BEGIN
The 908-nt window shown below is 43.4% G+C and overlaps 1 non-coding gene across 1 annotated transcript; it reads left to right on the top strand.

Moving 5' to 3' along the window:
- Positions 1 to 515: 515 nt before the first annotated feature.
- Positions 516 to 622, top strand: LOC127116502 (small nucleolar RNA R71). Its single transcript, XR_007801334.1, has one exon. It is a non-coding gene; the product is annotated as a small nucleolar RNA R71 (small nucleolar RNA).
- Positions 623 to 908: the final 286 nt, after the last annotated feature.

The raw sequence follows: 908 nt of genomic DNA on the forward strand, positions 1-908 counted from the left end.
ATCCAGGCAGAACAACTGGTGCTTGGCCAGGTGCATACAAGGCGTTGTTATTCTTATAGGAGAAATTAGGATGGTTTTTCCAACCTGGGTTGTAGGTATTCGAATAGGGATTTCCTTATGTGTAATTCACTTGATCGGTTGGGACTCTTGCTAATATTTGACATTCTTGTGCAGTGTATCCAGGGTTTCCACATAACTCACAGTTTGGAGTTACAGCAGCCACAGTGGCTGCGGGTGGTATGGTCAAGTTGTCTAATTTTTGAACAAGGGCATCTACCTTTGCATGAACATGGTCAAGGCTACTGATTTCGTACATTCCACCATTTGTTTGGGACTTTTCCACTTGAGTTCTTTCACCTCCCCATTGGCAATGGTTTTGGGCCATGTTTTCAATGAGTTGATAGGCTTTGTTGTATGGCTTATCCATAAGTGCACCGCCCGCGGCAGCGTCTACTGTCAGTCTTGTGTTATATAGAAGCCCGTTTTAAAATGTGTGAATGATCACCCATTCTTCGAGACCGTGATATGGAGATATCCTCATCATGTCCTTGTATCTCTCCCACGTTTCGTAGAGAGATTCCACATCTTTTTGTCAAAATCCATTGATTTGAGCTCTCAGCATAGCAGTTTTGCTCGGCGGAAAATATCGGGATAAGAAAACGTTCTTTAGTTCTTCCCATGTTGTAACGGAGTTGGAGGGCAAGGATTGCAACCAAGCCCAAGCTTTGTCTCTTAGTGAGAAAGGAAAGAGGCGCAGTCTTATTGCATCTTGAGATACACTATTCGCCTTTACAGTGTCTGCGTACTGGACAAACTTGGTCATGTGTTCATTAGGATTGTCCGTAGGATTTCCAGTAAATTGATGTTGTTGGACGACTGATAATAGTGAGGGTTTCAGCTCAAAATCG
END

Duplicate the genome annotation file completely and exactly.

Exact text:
The 908-nt window shown below is 43.4% G+C and overlaps 1 non-coding gene across 1 annotated transcript; it reads left to right on the top strand.

Moving 5' to 3' along the window:
- Positions 1 to 515: 515 nt before the first annotated feature.
- Positions 516 to 622, top strand: LOC127116502 (small nucleolar RNA R71). Its single transcript, XR_007801334.1, has one exon. It is a non-coding gene; the product is annotated as a small nucleolar RNA R71 (small nucleolar RNA).
- Positions 623 to 908: the final 286 nt, after the last annotated feature.

The raw sequence follows: 908 nt of genomic DNA on the forward strand, positions 1-908 counted from the left end.
ATCCAGGCAGAACAACTGGTGCTTGGCCAGGTGCATACAAGGCGTTGTTATTCTTATAGGAGAAATTAGGATGGTTTTTCCAACCTGGGTTGTAGGTATTCGAATAGGGATTTCCTTATGTGTAATTCACTTGATCGGTTGGGACTCTTGCTAATATTTGACATTCTTGTGCAGTGTATCCAGGGTTTCCACATAACTCACAGTTTGGAGTTACAGCAGCCACAGTGGCTGCGGGTGGTATGGTCAAGTTGTCTAATTTTTGAACAAGGGCATCTACCTTTGCATGAACATGGTCAAGGCTACTGATTTCGTACATTCCACCATTTGTTTGGGACTTTTCCACTTGAGTTCTTTCACCTCCCCATTGGCAATGGTTTTGGGCCATGTTTTCAATGAGTTGATAGGCTTTGTTGTATGGCTTATCCATAAGTGCACCGCCCGCGGCAGCGTCTACTGTCAGTCTTGTGTTATATAGAAGCCCGTTTTAAAATGTGTGAATGATCACCCATTCTTCGAGACCGTGATATGGAGATATCCTCATCATGTCCTTGTATCTCTCCCACGTTTCGTAGAGAGATTCCACATCTTTTTGTCAAAATCCATTGATTTGAGCTCTCAGCATAGCAGTTTTGCTCGGCGGAAAATATCGGGATAAGAAAACGTTCTTTAGTTCTTCCCATGTTGTAACGGAGTTGGAGGGCAAGGATTGCAACCAAGCCCAAGCTTTGTCTCTTAGTGAGAAAGGAAAGAGGCGCAGTCTTATTGCATCTTGAGATACACTATTCGCCTTTACAGTGTCTGCGTACTGGACAAACTTGGTCATGTGTTCATTAGGATTGTCCGTAGGATTTCCAGTAAATTGATGTTGTTGGACGACTGATAATAGTGAGGGTTTCAGCTCAAAATCG